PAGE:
Cancer is the leading cause of death in Canada today. Key players in cancer pathogenesis are small proteins called cytokines. They work together to stimulate an immune response to control cellular stress and minimize damage to cells.
Cytokines signal immune cells to travel to the site of the infection. These cells are stimulated by the cytokines to produce additional cytokines. During a typical immune response this process is controlled, but sometimes it becomes unregulated and results in too many cytokines arriving to help: a cytokine storm.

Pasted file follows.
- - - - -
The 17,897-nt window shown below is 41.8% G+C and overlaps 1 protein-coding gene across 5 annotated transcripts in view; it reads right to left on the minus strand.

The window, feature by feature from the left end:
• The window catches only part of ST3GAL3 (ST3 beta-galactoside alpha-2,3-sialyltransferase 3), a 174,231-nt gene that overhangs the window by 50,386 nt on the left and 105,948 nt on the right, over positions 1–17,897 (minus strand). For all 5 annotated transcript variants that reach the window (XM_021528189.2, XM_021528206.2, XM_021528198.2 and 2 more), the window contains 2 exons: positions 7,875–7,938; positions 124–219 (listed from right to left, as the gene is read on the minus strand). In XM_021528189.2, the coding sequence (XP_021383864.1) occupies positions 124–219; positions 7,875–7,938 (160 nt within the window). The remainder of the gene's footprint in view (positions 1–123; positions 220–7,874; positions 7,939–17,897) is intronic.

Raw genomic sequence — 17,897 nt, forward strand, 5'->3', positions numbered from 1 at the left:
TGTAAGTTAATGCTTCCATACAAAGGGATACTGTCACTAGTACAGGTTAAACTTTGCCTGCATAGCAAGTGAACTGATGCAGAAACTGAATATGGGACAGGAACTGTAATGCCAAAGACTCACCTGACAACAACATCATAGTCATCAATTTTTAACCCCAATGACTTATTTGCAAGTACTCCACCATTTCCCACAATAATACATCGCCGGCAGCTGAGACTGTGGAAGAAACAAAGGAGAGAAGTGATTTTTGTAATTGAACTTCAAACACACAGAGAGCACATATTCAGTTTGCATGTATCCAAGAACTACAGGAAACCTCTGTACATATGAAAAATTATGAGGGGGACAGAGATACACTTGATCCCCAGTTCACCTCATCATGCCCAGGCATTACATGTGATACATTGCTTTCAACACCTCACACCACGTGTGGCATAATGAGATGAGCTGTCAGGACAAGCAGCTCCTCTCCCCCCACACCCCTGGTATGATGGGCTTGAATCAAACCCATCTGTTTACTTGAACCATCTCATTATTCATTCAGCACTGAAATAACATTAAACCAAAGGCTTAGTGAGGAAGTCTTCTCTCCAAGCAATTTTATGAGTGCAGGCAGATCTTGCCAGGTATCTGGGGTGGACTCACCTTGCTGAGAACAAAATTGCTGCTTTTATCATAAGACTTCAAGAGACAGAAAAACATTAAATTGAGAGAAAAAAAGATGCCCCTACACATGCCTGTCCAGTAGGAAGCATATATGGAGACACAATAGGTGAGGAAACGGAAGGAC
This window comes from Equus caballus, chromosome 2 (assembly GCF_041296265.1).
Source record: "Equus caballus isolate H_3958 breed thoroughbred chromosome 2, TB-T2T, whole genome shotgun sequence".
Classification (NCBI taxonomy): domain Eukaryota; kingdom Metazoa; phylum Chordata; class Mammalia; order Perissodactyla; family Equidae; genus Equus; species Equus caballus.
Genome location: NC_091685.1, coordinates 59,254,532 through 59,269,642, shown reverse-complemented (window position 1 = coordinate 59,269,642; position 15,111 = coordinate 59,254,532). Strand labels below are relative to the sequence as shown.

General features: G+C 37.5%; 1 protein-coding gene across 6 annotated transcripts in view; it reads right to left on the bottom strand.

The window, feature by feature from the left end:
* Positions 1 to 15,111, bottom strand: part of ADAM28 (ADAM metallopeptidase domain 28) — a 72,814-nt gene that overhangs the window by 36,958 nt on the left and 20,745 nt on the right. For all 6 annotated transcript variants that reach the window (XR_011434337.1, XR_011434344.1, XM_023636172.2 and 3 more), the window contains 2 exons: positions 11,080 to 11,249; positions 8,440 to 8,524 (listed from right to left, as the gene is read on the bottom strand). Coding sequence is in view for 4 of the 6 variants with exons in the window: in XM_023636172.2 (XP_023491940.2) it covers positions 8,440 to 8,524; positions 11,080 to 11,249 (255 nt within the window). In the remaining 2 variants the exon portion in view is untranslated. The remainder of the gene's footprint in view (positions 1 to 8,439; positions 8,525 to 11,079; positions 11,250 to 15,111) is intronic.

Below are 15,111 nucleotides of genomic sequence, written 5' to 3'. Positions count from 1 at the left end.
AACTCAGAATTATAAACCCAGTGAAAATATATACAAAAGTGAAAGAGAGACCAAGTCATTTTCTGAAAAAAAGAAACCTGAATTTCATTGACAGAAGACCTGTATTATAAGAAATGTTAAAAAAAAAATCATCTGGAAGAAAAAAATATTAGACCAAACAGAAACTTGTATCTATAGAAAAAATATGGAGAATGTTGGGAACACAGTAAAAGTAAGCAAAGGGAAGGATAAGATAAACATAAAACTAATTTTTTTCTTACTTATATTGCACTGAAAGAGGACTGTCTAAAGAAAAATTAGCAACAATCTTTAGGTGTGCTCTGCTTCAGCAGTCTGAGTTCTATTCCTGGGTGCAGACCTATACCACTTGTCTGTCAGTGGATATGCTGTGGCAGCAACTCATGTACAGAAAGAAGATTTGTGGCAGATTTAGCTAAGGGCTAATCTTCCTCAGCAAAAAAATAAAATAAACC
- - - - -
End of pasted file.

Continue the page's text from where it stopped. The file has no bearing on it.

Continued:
Cytokine storms have an extremely negative effect on the immune system which can lead to the death of the patient. Your own immune system can cause more damage than the original infection.
Dynamics of cytokines during a storm are highly complex and little is known about specific interactions. Dr. Allan Willms works with students and collaborators to investigate and model the dynamics of cytokines with respect to both initiating and exacerbating a cytokine storm. The goal of this research is to better understand the interactions involved in the development of a cytokine storm and to work with other groups to eventually led to a treatment or prevention of these deadly phenomena.